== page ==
- vt. 使凹陷，使塌落；在…挖洞穴
- vi. 凹陷，塌落；投降
- n. 洞穴，窑洞
- n. (Cave)人名；(西)卡韦；(英)凯夫；(法)卡夫
CET4 TEM4 考 研 CET6
1. cage <=====> cave.
来自PIE*keue, 膨胀，拱，堆积，词源同accumulate, cumulative.即拱起来的小空间，后指洞穴。
- cave: There are two English words cave which, despite their apparent similarity, are probably unrelated. The earlier, ‘underground chamber’ , comes via Old French cave from Latin cavea, a nominal use of the adjective cavus ‘hollow’ (source also of cavern , via Old French caverne or Latin caverna, and of cavity , from the late Latin derivative cavitās).
The verb cave , however, as in ‘cave in’, seems to come from an earlier dialectal calve ‘collapse, fall in’, once widespread in the eastern counties of England; it has been speculated that this was borrowed from a Low German source, such as Flemish inkalven. It has subsequently, of course, been much influenced by the noun cave.
=> cavern, cavity, decoy
- cave (n.)
- early 13c., from Old French cave "a cave, vault, cellar" (12c.), from Latin cavea "hollow" (place), noun use of neuter plural of adjective cavus "hollow," from PIE root *keue- "a swelling, arch, cavity" (see cumulus). Replaced Old English eorðscrafu. First record of cave man is 1865.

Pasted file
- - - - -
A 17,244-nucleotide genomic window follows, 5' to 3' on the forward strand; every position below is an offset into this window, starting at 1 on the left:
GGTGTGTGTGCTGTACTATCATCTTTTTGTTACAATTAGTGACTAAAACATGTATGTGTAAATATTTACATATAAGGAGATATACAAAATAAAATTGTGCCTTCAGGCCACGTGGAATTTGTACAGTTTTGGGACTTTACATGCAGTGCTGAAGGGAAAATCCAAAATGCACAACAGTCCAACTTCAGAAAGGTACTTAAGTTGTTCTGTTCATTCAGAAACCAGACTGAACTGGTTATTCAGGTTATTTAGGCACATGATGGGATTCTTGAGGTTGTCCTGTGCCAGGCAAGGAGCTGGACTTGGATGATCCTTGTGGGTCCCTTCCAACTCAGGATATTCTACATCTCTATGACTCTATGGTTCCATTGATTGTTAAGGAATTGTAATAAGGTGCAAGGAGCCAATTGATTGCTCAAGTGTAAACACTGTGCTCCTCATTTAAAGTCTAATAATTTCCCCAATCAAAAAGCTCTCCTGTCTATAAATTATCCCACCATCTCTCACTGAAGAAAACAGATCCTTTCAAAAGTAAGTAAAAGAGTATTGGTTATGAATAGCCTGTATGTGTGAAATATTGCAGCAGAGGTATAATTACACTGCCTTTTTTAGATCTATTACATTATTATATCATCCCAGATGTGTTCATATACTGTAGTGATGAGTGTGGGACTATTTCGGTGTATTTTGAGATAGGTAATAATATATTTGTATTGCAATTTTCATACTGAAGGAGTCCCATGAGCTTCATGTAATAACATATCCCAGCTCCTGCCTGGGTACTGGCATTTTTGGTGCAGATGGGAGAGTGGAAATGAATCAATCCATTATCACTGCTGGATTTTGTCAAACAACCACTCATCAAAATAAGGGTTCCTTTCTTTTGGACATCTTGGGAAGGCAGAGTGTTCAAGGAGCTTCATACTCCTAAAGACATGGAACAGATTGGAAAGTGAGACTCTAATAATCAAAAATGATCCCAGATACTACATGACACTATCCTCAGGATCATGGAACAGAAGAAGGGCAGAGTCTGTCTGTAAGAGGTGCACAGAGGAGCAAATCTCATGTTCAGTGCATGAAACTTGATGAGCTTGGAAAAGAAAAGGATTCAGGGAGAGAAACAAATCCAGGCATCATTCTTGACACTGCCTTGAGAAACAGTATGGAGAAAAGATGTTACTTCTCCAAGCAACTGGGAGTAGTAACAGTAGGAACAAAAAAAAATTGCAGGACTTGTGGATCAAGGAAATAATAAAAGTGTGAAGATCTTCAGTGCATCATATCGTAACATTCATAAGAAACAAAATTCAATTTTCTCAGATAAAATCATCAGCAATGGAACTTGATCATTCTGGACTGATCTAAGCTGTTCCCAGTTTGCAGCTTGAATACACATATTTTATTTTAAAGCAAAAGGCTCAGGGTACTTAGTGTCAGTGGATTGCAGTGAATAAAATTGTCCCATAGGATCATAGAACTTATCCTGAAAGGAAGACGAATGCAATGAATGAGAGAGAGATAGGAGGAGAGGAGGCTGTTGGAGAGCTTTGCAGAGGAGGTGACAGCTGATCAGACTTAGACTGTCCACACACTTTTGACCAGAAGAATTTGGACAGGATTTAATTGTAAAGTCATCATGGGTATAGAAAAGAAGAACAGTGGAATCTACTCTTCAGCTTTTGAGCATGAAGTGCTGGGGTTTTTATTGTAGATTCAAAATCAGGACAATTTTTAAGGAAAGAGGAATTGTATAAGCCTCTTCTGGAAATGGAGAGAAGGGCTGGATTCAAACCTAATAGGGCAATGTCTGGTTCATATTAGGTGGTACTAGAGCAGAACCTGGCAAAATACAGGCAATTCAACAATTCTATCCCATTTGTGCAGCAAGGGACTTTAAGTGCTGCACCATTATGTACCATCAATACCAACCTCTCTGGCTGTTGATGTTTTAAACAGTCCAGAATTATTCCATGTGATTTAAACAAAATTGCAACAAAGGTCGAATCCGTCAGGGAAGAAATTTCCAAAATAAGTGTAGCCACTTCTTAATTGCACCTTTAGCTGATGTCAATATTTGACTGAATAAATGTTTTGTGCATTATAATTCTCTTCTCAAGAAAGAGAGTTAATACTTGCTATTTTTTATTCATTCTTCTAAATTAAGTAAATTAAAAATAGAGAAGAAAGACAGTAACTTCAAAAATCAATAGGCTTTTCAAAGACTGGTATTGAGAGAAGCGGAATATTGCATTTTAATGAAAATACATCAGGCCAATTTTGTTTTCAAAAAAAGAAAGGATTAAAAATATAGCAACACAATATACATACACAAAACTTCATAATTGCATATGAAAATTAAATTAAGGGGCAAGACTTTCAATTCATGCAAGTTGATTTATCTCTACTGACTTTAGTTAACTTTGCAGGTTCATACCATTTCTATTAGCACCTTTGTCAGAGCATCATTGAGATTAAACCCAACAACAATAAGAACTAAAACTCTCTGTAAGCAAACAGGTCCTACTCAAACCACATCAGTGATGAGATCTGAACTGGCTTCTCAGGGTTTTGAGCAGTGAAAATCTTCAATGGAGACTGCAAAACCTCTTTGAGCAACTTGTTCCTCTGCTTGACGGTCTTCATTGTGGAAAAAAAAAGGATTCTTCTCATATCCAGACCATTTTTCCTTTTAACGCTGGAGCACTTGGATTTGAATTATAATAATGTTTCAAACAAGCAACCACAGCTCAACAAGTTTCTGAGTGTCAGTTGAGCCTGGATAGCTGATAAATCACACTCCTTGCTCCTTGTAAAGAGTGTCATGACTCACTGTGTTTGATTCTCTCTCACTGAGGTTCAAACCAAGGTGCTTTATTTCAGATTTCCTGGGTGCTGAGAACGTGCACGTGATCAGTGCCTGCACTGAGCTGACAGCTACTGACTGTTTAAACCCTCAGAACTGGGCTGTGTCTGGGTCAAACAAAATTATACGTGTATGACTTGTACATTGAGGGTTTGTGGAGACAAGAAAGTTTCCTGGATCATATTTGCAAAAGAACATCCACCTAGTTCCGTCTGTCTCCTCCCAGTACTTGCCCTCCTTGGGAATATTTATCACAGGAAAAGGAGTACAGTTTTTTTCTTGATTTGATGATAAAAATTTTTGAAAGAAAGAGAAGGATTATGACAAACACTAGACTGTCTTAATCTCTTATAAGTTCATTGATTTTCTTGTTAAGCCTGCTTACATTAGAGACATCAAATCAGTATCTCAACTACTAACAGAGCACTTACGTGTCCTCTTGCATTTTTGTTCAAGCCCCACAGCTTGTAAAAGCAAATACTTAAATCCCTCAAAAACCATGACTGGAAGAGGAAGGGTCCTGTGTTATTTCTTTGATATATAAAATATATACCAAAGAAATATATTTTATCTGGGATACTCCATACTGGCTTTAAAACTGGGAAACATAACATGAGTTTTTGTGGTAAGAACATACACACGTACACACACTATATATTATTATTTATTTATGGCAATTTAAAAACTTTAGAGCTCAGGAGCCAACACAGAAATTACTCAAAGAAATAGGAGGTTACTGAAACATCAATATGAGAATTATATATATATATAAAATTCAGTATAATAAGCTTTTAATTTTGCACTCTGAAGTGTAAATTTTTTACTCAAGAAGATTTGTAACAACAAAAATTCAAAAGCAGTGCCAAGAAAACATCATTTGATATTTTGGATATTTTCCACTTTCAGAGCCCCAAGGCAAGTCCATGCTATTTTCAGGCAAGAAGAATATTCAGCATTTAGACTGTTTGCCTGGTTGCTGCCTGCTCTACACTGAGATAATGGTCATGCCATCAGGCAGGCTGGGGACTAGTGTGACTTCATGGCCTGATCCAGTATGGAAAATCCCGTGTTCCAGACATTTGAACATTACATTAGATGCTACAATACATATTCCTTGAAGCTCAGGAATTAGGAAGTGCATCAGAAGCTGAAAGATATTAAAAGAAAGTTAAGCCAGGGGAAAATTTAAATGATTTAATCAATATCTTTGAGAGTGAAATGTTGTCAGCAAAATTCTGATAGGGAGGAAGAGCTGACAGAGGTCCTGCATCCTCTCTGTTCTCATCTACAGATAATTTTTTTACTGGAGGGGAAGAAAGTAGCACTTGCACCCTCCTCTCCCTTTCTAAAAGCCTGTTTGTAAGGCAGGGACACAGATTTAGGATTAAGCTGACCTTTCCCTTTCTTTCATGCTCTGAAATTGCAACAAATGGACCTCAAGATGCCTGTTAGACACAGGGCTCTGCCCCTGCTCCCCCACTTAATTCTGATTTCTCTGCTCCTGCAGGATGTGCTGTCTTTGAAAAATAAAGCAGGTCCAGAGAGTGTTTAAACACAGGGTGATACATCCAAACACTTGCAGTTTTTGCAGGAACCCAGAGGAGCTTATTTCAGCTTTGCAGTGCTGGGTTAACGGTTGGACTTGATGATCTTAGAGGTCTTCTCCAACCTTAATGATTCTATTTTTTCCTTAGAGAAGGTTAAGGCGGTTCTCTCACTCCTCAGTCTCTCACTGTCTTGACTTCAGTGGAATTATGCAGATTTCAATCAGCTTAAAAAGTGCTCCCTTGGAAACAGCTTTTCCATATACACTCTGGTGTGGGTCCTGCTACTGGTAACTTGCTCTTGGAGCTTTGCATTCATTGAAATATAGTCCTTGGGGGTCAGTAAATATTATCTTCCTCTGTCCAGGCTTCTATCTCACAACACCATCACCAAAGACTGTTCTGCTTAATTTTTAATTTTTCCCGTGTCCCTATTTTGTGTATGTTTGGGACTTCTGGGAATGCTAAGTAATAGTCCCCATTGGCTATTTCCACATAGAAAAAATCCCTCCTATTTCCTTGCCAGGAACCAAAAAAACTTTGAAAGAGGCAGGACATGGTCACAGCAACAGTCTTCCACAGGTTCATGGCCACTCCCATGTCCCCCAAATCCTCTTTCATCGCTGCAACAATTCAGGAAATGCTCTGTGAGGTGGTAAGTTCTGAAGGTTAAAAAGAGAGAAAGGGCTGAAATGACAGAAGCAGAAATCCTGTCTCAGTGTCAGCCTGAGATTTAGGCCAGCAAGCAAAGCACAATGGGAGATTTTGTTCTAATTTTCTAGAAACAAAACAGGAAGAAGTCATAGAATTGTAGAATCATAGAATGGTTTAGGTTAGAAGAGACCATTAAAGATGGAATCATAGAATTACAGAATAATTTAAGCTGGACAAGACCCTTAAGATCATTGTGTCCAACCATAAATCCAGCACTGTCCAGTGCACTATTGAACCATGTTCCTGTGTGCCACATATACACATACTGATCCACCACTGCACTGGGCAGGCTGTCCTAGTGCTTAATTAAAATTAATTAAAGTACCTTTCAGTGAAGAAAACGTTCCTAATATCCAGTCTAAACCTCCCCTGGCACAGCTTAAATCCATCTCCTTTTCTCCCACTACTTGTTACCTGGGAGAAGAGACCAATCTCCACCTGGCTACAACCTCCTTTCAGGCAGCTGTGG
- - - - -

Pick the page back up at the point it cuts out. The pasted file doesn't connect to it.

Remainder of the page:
- cave (v.)
- early 15c., caven, "to hollow something out," from cave (n.). Modern sense "to collapse in or down" is 1707, American English, presumably from East Anglian dialectal calve "collapse, fall in," perhaps from Flemish; subsequently influenced by cave (n.). Transitive sense by 1762. Related: Caved; caving. Figurative sense of "yield to pressure" is from 1837.
- 1. But in some respects cave dwellers were far cleverer than us.
- 2. Most of the mouth of the cave was submerged in the lake.
- 3. The force of the water washed him back into the cave.
- 4. They tried digging in a patch just below the cave.
- 5. The entrance to the cave was infilled by the landowner.
[ cave 造句 ]